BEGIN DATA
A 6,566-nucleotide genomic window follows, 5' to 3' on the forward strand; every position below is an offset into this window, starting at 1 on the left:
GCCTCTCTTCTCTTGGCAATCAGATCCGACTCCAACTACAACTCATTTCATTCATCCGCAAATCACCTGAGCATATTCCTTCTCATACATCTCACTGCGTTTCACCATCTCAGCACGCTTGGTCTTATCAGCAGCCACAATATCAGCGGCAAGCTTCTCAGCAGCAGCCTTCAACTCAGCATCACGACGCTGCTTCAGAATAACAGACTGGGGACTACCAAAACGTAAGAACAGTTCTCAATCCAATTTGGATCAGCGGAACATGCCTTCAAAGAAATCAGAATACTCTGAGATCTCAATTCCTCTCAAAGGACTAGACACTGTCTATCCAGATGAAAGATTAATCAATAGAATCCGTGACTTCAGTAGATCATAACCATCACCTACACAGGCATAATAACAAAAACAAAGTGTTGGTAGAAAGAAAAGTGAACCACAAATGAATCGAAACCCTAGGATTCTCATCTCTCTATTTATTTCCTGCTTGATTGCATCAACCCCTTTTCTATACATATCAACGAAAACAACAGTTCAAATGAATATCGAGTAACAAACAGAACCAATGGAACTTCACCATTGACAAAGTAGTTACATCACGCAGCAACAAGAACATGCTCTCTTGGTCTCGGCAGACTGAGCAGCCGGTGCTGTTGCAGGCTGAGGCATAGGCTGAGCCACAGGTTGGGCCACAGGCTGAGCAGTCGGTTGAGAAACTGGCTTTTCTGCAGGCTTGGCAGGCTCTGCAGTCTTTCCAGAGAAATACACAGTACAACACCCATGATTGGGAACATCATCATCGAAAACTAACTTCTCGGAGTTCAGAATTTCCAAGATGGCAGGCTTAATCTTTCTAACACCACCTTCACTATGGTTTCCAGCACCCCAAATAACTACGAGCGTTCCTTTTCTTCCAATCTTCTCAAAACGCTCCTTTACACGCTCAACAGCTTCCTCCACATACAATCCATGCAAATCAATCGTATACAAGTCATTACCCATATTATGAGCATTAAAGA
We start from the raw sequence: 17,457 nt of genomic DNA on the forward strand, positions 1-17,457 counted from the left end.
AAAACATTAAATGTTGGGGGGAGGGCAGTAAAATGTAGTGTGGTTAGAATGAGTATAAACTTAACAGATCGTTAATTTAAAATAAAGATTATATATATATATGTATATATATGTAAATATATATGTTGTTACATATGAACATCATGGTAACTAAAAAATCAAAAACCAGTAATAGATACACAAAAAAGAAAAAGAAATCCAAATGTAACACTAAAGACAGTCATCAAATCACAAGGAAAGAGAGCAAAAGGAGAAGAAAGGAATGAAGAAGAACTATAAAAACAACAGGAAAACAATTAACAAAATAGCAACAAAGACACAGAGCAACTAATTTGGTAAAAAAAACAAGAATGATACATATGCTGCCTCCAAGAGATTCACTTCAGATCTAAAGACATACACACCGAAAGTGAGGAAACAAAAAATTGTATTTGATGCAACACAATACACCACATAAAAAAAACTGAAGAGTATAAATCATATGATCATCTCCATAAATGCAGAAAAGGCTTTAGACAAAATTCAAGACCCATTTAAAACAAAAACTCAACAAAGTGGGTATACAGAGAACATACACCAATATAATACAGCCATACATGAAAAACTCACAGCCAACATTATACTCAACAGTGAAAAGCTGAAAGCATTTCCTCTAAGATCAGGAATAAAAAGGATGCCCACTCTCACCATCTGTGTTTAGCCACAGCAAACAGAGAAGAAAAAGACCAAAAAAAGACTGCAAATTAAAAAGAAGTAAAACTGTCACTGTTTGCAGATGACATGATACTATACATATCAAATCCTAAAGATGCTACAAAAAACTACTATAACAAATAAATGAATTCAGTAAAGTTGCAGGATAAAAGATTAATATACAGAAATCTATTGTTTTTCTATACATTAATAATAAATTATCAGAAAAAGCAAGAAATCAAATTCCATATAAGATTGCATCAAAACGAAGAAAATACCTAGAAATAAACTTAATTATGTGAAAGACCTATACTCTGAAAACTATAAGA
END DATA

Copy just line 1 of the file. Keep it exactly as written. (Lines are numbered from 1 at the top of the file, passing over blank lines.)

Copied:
A 6,566-nucleotide genomic window follows, 5' to 3' on the forward strand; every position below is an offset into this window, starting at 1 on the left: